My son and his girlfriend were visiting recently; I live in the country and wasn’t the least bit surprised when a mouse skittered across the floor. She screamed, shook with eyes wide and it took her a half hour to settle down.
My son hadn’t told her that he grew up with a snake as his favorite pet and that mice were part of the dinner menu.
He may want a snake again some day; she may or may not learn to live with mice.
In the places that scare us we become of special importance to each other.
It is where we are challenged and they aren’t that we need their hand the most, easing us into new aspects of ourselves.
They don’t have to be like you to like you, and often love reveals itself most convincingly when your differences are at their most extreme.
Love, after all, is inclusion and when the democrat and republican wed they cancel each other’s vote reminding both that politics aren’t as important as love.
If you are looking for a reason to leave, differences offers a superficial one.
But if you are looking to expand the sort of tastes and experiences that make your life unpredictable and tug at your habits and patterns, then differences spice up your relationship and life.
When relationship really counts
You don’t have to be like each other to like each other. Magnets attract their opposite poles: but you don’t need to be dependent on being opposites either. If you are continually nagged by your differences it is useful to remember that you don’t have to be together.
It is only when you aren’t required to be together, forced into a union, that your being together really counts or matters.
If you have to be together, or are hiding from life together, then you aren’t making the most of relationship.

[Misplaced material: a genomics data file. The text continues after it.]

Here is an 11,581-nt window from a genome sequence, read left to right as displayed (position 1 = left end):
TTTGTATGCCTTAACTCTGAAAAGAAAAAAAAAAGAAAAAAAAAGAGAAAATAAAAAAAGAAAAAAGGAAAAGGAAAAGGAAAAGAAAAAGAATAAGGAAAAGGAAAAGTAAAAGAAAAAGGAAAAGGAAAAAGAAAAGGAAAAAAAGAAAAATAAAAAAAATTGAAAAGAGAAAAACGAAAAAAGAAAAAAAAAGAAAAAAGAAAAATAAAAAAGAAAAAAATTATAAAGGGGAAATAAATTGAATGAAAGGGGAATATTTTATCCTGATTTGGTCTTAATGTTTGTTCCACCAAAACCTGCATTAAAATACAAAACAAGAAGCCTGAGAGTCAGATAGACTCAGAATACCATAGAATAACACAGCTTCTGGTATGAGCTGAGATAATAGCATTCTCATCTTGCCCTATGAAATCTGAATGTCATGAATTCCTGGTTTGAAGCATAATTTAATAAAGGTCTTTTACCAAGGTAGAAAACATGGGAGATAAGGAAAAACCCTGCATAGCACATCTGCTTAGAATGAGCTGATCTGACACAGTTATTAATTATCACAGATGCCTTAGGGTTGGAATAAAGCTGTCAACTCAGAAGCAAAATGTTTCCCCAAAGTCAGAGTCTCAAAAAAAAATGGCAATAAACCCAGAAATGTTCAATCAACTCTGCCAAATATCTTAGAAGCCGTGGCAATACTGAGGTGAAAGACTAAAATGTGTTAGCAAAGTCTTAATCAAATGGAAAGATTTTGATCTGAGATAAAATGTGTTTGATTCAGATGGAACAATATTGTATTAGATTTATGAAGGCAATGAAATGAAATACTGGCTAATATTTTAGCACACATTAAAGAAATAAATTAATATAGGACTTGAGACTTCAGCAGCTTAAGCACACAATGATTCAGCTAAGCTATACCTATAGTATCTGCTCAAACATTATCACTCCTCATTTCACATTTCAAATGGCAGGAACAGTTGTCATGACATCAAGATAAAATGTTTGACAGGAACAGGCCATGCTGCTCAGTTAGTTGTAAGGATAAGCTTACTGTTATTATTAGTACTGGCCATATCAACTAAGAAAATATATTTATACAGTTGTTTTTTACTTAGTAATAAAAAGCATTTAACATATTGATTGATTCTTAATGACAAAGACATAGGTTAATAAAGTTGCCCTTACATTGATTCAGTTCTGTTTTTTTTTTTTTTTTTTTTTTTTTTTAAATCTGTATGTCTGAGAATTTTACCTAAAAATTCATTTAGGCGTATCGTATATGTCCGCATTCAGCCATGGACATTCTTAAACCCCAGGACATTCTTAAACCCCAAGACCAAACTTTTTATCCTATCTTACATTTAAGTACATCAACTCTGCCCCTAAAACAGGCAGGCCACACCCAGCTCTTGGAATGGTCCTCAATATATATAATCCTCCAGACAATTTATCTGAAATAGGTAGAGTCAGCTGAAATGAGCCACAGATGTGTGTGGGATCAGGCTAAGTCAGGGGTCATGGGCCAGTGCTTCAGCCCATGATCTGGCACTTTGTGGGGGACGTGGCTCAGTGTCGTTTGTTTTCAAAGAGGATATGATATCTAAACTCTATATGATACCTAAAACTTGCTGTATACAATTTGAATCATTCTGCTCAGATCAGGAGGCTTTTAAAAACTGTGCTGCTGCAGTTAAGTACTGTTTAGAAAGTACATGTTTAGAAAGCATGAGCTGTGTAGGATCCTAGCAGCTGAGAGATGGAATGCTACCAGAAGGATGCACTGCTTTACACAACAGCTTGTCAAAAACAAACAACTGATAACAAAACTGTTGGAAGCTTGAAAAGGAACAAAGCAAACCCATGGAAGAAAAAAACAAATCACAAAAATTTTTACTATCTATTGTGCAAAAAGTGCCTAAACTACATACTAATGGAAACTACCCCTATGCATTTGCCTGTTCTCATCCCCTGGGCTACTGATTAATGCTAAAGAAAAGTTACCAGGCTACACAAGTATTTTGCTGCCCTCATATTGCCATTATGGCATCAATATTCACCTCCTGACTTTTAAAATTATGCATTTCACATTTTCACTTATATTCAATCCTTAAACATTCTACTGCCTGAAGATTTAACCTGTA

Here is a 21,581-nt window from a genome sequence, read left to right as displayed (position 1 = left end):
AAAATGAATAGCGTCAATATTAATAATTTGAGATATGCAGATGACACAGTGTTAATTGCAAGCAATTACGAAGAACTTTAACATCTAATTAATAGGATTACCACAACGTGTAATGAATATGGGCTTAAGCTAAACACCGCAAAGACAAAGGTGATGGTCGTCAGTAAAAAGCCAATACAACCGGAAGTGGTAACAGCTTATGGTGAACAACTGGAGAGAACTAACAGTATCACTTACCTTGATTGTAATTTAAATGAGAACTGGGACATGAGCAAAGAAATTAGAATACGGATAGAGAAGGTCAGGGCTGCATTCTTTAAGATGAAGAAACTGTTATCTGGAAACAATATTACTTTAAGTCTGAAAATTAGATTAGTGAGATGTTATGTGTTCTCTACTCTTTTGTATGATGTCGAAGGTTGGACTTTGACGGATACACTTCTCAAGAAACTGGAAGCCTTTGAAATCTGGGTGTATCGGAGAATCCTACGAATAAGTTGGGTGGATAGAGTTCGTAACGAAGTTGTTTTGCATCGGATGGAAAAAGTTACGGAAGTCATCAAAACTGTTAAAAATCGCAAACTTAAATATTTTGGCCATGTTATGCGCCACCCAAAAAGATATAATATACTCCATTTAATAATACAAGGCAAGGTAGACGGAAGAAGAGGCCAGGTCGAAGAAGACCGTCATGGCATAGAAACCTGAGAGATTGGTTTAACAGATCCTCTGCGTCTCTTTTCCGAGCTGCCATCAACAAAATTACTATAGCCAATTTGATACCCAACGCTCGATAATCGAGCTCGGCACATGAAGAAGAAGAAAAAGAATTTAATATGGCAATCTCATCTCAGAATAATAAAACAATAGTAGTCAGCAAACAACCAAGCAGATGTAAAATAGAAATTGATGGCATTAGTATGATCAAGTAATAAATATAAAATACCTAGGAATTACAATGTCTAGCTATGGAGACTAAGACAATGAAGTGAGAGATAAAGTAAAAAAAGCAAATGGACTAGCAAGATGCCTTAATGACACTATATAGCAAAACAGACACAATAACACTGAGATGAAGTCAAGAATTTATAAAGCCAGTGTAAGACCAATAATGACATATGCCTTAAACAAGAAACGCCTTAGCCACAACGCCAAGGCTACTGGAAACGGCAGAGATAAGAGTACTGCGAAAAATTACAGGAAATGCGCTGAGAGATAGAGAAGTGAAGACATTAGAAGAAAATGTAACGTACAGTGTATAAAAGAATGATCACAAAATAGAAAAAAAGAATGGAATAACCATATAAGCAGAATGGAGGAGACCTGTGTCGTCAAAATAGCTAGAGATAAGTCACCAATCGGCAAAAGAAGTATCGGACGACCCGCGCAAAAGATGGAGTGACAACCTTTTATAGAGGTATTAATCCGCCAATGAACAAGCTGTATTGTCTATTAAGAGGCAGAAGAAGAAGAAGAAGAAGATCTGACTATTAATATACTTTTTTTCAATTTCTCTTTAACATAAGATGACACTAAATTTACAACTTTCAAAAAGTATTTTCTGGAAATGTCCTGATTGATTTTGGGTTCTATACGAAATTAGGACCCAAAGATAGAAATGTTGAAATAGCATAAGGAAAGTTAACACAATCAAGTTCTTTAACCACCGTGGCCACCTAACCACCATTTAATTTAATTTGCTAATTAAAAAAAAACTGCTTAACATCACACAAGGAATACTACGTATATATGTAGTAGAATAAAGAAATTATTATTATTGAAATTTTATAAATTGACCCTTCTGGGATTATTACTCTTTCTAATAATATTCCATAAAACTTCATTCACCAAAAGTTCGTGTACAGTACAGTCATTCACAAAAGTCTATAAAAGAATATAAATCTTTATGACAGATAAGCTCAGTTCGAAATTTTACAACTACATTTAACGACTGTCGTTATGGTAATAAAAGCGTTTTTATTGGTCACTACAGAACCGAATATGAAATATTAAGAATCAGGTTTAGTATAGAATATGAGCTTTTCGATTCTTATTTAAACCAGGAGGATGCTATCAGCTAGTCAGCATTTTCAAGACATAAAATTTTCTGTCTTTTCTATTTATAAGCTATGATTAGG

When you disagree you test the bonds of relationship. You discover what you have built together and are likely to have the best, hungry sex ever.
Differences can pit you against your partner though. And when that happens it really works to get curious how it is possible that you loved and liked this person so much one moment and not in the next.
Perhaps it has nothing to do with them, and everything to do with you.
Hopefully curiosity will be followed by loving scrutiny instead of the pre-break-up mutiny that wastes the time the two of you have shared by having one of you run for the hills, or your next relationship, just when you ought to be closer.
It is in difficult times that differences are revealed and relationship is strengthened. At those times you can discover connections deeper than shared history or time served.
You can find where new aspects of you can meet new aspects of them and relating becomes fresh no matter how long you have been together.
Differences between the two of you don’t need to be smoothed out, they can be exaggerated revealing that though you are together you are still both each your own person.
You are both free to be you and free to be together too.
Compatibility is celebration of differences.
It is characterized, and celebrated by you being able to ask anything of your partner and embracing however they reply.
Differences make you stronger as a couple
Differences make your future interesting, the past unifying, and the present available for expressing love.
Differences offer you the freedom of speech that love needs to flourish.
Often it is saying what you wouldn’t say, doing what you wouldn’t do, that makes relationship bend and flow in so many ways while it rests on a rock solid foundation.
Differences make relationship stronger, bolder and joyful.
Author: Jerry Stocking
Editor: Travis May
Image: Flickr/Chris Weige